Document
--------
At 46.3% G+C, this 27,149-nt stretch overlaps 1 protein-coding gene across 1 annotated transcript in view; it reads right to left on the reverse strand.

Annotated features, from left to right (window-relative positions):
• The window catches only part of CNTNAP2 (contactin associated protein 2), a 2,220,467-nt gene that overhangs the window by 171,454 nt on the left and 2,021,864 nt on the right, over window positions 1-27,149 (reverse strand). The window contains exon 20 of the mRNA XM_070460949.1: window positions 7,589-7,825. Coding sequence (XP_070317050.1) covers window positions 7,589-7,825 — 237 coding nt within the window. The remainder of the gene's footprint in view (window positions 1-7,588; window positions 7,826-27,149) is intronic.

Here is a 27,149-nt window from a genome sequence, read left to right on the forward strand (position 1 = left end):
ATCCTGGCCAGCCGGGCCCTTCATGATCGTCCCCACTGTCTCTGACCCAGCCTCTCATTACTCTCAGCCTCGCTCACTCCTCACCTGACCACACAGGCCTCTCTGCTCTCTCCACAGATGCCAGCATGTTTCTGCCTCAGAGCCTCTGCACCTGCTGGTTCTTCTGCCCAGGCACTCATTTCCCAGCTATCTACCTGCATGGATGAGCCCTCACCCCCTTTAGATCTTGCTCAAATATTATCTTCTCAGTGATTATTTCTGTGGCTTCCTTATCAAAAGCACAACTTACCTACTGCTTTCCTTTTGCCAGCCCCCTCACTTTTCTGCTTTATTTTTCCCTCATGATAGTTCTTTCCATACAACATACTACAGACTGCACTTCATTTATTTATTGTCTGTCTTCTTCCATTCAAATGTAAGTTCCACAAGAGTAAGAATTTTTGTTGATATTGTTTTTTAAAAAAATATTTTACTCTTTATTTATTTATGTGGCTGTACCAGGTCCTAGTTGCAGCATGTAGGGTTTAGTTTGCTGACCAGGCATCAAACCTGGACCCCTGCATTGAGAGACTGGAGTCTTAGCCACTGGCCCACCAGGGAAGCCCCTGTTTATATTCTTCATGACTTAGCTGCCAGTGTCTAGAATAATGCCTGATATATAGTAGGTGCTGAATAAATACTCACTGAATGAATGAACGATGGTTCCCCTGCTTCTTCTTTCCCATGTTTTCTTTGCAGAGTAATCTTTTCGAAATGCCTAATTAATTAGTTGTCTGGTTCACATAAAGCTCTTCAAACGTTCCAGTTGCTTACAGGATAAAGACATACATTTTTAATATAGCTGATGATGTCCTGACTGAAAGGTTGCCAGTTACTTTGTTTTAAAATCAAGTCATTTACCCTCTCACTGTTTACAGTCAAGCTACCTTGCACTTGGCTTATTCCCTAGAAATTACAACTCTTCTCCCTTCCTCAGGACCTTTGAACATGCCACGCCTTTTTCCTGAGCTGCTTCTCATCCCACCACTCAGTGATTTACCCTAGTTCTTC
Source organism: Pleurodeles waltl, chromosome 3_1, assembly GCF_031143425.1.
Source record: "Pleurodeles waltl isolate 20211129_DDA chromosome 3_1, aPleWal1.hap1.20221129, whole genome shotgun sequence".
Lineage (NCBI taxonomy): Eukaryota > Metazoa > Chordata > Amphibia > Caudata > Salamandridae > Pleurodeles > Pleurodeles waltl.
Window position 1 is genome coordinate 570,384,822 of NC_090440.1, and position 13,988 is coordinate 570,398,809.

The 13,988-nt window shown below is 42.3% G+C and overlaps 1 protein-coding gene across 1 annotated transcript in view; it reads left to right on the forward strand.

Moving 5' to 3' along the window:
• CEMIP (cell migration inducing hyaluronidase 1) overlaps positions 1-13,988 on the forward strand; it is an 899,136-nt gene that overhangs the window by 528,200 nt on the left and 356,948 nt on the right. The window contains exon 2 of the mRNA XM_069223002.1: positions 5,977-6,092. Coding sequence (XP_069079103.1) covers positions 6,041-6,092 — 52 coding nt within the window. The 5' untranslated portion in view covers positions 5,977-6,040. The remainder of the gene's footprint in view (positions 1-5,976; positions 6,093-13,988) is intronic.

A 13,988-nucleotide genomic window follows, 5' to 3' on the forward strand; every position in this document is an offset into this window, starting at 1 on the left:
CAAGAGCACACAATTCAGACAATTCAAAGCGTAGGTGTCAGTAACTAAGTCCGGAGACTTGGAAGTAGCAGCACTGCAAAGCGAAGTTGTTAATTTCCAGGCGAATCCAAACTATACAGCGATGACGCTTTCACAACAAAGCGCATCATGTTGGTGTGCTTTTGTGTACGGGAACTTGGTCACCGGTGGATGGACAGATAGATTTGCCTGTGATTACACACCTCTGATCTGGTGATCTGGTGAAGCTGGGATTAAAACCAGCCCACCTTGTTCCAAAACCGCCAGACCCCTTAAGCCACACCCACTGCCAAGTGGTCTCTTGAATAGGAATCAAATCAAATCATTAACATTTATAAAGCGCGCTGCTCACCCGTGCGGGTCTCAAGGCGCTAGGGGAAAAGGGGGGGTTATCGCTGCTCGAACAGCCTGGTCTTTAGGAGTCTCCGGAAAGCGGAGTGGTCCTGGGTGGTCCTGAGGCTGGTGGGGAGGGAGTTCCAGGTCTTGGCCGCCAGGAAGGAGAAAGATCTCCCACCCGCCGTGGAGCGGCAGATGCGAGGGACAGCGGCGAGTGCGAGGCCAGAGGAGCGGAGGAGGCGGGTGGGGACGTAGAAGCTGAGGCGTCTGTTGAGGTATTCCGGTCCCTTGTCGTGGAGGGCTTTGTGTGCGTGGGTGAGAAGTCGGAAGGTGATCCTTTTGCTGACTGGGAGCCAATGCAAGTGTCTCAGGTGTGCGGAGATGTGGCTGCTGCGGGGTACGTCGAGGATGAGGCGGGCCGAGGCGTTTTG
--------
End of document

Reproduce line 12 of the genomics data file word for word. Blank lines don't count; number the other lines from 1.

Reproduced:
• CEMIP (cell migration inducing hyaluronidase 1) overlaps positions 1-13,988 on the forward strand; it is an 899,136-nt gene that overhangs the window by 528,200 nt on the left and 356,948 nt on the right. The window contains exon 2 of the mRNA XM_069223002.1: positions 5,977-6,092. Coding sequence (XP_069079103.1) covers positions 6,041-6,092 — 52 coding nt within the window. The 5' untranslated portion in view covers positions 5,977-6,040. The remainder of the gene's footprint in view (positions 1-5,976; positions 6,093-13,988) is intronic.